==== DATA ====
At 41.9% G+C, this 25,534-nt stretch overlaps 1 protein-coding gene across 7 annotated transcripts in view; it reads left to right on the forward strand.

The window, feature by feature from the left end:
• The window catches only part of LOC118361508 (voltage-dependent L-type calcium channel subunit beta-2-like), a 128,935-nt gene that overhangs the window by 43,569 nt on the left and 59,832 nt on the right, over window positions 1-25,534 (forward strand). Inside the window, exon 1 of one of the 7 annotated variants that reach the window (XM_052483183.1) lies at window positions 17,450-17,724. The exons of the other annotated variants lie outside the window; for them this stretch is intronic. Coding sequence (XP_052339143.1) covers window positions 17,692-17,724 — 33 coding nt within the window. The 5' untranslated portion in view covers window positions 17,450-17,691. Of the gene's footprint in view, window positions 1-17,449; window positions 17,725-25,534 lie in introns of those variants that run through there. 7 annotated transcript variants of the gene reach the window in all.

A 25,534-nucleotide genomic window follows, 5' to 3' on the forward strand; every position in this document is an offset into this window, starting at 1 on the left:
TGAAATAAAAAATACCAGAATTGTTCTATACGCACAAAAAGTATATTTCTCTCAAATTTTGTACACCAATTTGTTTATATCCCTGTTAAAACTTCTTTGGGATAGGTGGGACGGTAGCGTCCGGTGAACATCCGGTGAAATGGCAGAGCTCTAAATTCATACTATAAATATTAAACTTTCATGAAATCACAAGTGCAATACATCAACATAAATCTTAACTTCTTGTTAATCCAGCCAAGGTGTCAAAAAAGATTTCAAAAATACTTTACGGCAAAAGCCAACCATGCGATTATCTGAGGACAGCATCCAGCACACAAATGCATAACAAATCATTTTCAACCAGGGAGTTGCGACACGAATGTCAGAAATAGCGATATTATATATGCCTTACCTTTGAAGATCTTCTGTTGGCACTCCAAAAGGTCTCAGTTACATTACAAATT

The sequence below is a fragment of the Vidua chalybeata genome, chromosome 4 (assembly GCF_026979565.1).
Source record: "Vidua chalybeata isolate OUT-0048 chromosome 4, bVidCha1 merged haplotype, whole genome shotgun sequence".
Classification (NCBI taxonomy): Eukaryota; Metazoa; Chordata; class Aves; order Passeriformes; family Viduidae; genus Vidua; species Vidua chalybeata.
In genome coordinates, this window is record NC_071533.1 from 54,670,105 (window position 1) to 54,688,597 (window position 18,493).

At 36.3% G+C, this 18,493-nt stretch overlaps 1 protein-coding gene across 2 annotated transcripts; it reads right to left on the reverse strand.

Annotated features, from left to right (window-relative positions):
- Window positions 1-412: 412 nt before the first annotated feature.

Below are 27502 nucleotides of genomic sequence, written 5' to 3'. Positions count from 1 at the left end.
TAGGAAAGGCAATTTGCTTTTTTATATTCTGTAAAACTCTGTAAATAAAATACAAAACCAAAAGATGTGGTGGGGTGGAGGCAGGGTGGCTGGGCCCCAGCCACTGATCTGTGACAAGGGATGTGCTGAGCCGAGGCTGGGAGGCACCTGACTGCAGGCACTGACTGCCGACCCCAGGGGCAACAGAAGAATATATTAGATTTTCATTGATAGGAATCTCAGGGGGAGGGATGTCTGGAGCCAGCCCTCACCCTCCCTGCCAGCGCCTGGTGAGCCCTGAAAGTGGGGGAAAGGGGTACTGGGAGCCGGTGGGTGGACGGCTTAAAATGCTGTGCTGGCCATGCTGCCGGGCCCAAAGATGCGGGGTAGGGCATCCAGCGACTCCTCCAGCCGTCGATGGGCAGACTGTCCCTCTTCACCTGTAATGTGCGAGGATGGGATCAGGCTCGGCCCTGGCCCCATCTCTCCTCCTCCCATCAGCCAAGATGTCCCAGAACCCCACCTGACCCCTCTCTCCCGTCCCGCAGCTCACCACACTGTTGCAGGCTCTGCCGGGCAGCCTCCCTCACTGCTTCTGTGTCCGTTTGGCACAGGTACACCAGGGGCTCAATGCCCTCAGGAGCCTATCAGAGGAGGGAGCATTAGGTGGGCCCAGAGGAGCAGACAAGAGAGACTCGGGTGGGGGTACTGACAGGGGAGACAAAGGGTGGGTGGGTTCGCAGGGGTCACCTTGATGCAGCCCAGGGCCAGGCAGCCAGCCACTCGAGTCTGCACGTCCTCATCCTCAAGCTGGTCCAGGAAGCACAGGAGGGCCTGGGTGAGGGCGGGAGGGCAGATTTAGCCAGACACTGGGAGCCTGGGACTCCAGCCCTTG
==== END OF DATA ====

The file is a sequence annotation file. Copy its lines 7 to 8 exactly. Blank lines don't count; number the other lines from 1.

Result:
Source record: "Vidua chalybeata isolate OUT-0048 chromosome 4, bVidCha1 merged haplotype, whole genome shotgun sequence".
Classification (NCBI taxonomy): Eukaryota; Metazoa; Chordata; class Aves; order Passeriformes; family Viduidae; genus Vidua; species Vidua chalybeata.